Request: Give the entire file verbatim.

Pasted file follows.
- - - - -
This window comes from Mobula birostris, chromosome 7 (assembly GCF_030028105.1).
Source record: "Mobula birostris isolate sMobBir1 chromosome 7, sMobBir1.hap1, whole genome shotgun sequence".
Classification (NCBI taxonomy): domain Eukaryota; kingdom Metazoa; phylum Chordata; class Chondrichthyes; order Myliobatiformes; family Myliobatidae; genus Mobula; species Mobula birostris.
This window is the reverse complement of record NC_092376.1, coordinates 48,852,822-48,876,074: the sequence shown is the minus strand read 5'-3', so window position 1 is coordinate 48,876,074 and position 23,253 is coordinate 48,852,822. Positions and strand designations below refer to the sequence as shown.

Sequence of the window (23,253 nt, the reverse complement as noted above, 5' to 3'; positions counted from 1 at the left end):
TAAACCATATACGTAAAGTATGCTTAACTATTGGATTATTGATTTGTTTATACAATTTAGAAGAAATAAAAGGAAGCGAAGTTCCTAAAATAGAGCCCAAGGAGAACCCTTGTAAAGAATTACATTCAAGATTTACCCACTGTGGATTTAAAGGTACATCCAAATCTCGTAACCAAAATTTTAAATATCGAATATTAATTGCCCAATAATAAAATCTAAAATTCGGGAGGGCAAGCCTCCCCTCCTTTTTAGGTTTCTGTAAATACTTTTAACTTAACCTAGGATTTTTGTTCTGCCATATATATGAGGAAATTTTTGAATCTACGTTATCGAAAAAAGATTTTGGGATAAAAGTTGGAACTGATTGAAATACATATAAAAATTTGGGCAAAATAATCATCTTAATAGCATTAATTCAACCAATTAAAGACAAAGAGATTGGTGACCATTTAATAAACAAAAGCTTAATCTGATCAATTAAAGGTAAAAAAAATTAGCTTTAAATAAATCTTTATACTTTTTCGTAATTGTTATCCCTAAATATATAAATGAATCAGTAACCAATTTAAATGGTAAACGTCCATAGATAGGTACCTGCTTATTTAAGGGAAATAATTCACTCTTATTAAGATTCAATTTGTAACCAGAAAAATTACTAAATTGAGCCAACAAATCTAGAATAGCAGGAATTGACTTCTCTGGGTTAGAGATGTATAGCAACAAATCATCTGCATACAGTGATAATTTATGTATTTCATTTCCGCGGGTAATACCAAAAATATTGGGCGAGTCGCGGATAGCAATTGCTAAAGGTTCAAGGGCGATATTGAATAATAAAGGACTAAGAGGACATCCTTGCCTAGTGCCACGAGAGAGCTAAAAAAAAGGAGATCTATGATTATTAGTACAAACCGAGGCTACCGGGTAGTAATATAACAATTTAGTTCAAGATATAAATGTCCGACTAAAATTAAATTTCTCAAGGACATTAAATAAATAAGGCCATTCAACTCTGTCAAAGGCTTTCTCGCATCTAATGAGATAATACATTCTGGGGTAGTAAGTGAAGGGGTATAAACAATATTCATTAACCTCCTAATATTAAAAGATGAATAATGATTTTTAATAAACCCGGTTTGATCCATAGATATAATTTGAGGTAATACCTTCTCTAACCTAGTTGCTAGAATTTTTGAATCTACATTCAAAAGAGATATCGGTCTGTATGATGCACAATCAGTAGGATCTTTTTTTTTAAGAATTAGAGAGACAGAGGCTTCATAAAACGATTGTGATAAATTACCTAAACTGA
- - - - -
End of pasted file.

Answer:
This window comes from Mobula birostris, chromosome 7 (assembly GCF_030028105.1).
Source record: "Mobula birostris isolate sMobBir1 chromosome 7, sMobBir1.hap1, whole genome shotgun sequence".
Classification (NCBI taxonomy): domain Eukaryota; kingdom Metazoa; phylum Chordata; class Chondrichthyes; order Myliobatiformes; family Myliobatidae; genus Mobula; species Mobula birostris.
This window is the reverse complement of record NC_092376.1, coordinates 48,852,822-48,876,074: the sequence shown is the minus strand read 5'-3', so window position 1 is coordinate 48,876,074 and position 23,253 is coordinate 48,852,822. Positions and strand designations below refer to the sequence as shown.

Sequence of the window (23,253 nt, the reverse complement as noted above, 5' to 3'; positions counted from 1 at the left end):
TAAACCATATACGTAAAGTATGCTTAACTATTGGATTATTGATTTGTTTATACAATTTAGAAGAAATAAAAGGAAGCGAAGTTCCTAAAATAGAGCCCAAGGAGAACCCTTGTAAAGAATTACATTCAAGATTTACCCACTGTGGATTTAAAGGTACATCCAAATCTCGTAACCAAAATTTTAAATATCGAATATTAATTGCCCAATAATAAAATCTAAAATTCGGGAGGGCAAGCCTCCCCTCCTTTTTAGGTTTCTGTAAATACTTTTAACTTAACCTAGGATTTTTGTTCTGCCATATATATGAGGAAATTTTTGAATCTACGTTATCGAAAAAAGATTTTGGGATAAAAGTTGGAACTGATTGAAATACATATAAAAATTTGGGCAAAATAATCATCTTAATAGCATTAATTCAACCAATTAAAGACAAAGAGATTGGTGACCATTTAATAAACAAAAGCTTAATCTGATCAATTAAAGGTAAAAAAAATTAGCTTTAAATAAATCTTTATACTTTTTCGTAATTGTTATCCCTAAATATATAAATGAATCAGTAACCAATTTAAATGGTAAACGTCCATAGATAGGTACCTGCTTATTTAAGGGAAATAATTCACTCTTATTAAGATTCAATTTGTAACCAGAAAAATTACTAAATTGAGCCAACAAATCTAGAATAGCAGGAATTGACTTCTCTGGGTTAGAGATGTATAGCAACAAATCATCTGCATACAGTGATAATTTATGTATTTCATTTCCGCGGGTAATACCAAAAATATTGGGCGAGTCGCGGATAGCAATTGCTAAAGGTTCAAGGGCGATATTGAATAATAAAGGACTAAGAGGACATCCTTGCCTAGTGCCACGAGAGAGCTAAAAAAAAGGAGATCTATGATTATTAGTACAAACCGAGGCTACCGGGTAGTAATATAACAATTTAGTTCAAGATATAAATGTCCGACTAAAATTAAATTTCTCAAGGACATTAAATAAATAAGGCCATTCAACTCTGTCAAAGGCTTTCTCGCATCTAATGAGATAATACATTCTGGGGTAGTAAGTGAAGGGGTATAAACAATATTCATTAACCTCCTAATATTAAAAGATGAATAATGATTTTTAATAAACCCGGTTTGATCCATAGATATAATTTGAGGTAATACCTTCTCTAACCTAGTTGCTAGAATTTTTGAATCTACATTCAAAAGAGATATCGGTCTGTATGATGCACAATCAGTAGGATCTTTTTTTTTAAGAATTAGAGAGACAGAGGCTTCATAAAACGATTGTGATAAATTACCTAAACTGA